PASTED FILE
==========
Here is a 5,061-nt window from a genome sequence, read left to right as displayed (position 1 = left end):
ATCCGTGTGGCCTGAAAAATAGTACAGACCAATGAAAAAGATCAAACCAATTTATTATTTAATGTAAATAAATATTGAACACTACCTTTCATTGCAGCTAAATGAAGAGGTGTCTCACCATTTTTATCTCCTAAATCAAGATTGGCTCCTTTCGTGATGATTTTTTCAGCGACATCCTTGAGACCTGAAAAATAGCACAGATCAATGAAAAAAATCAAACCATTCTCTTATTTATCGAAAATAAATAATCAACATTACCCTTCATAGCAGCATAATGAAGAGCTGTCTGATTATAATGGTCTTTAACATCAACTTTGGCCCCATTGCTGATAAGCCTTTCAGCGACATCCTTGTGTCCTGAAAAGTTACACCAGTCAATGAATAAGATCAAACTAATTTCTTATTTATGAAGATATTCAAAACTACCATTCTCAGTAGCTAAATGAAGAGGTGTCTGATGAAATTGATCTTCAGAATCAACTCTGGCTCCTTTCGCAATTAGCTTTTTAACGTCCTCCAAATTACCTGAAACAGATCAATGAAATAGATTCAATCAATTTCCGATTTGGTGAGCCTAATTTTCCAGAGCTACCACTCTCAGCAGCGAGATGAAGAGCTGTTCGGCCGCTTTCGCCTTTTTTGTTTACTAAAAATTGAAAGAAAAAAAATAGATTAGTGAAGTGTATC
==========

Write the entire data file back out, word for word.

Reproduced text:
Here is a 5,061-nt window from a genome sequence, read left to right as displayed (position 1 = left end):
ATCCGTGTGGCCTGAAAAATAGTACAGACCAATGAAAAAGATCAAACCAATTTATTATTTAATGTAAATAAATATTGAACACTACCTTTCATTGCAGCTAAATGAAGAGGTGTCTCACCATTTTTATCTCCTAAATCAAGATTGGCTCCTTTCGTGATGATTTTTTCAGCGACATCCTTGAGACCTGAAAAATAGCACAGATCAATGAAAAAAATCAAACCATTCTCTTATTTATCGAAAATAAATAATCAACATTACCCTTCATAGCAGCATAATGAAGAGCTGTCTGATTATAATGGTCTTTAACATCAACTTTGGCCCCATTGCTGATAAGCCTTTCAGCGACATCCTTGTGTCCTGAAAAGTTACACCAGTCAATGAATAAGATCAAACTAATTTCTTATTTATGAAGATATTCAAAACTACCATTCTCAGTAGCTAAATGAAGAGGTGTCTGATGAAATTGATCTTCAGAATCAACTCTGGCTCCTTTCGCAATTAGCTTTTTAACGTCCTCCAAATTACCTGAAACAGATCAATGAAATAGATTCAATCAATTTCCGATTTGGTGAGCCTAATTTTCCAGAGCTACCACTCTCAGCAGCGAGATGAAGAGCTGTTCGGCCGCTTTCGCCTTTTTTGTTTACTAAAAATTGAAAGAAAAAAAATAGATTAGTGAAGTGTATC